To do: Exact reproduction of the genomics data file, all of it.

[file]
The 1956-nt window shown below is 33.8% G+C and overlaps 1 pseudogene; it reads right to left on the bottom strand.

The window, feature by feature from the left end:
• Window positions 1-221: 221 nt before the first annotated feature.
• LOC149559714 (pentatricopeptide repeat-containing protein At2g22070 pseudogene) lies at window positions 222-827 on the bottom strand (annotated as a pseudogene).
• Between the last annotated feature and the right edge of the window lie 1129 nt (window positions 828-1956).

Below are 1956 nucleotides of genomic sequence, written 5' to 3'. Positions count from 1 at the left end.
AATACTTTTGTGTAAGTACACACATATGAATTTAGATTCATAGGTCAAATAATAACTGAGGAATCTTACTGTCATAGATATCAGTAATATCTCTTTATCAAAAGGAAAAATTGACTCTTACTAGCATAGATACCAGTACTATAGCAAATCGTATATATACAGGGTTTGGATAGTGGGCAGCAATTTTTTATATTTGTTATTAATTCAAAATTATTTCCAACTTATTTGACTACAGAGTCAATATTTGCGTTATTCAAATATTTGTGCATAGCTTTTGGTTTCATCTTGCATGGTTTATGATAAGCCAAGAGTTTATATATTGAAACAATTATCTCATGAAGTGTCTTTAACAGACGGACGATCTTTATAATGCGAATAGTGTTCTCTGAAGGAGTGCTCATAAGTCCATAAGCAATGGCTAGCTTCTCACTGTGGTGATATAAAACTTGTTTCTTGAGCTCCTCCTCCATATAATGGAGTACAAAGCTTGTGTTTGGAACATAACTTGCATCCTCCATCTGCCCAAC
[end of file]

The 1956-nt window shown below is 33.8% G+C and overlaps 1 pseudogene; it reads right to left on the bottom strand.

The window, feature by feature from the left end:
• Window positions 1-221: 221 nt before the first annotated feature.
• LOC149559714 (pentatricopeptide repeat-containing protein At2g22070 pseudogene) lies at window positions 222-827 on the bottom strand (annotated as a pseudogene).
• Between the last annotated feature and the right edge of the window lie 1129 nt (window positions 828-1956).

Below are 1956 nucleotides of genomic sequence, written 5' to 3'. Positions count from 1 at the left end.
AATACTTTTGTGTAAGTACACACATATGAATTTAGATTCATAGGTCAAATAATAACTGAGGAATCTTACTGTCATAGATATCAGTAATATCTCTTTATCAAAAGGAAAAATTGACTCTTACTAGCATAGATACCAGTACTATAGCAAATCGTATATATACAGGGTTTGGATAGTGGGCAGCAATTTTTTATATTTGTTATTAATTCAAAATTATTTCCAACTTATTTGACTACAGAGTCAATATTTGCGTTATTCAAATATTTGTGCATAGCTTTTGGTTTCATCTTGCATGGTTTATGATAAGCCAAGAGTTTATATATTGAAACAATTATCTCATGAAGTGTCTTTAACAGACGGACGATCTTTATAATGCGAATAGTGTTCTCTGAAGGAGTGCTCATAAGTCCATAAGCAATGGCTAGCTTCTCACTGTGGTGATATAAAACTTGTTTCTTGAGCTCCTCCTCCATATAATGGAGTACAAAGCTTGTGTTTGGAACATAACTTGCATCCTCCATCTGCCCAAC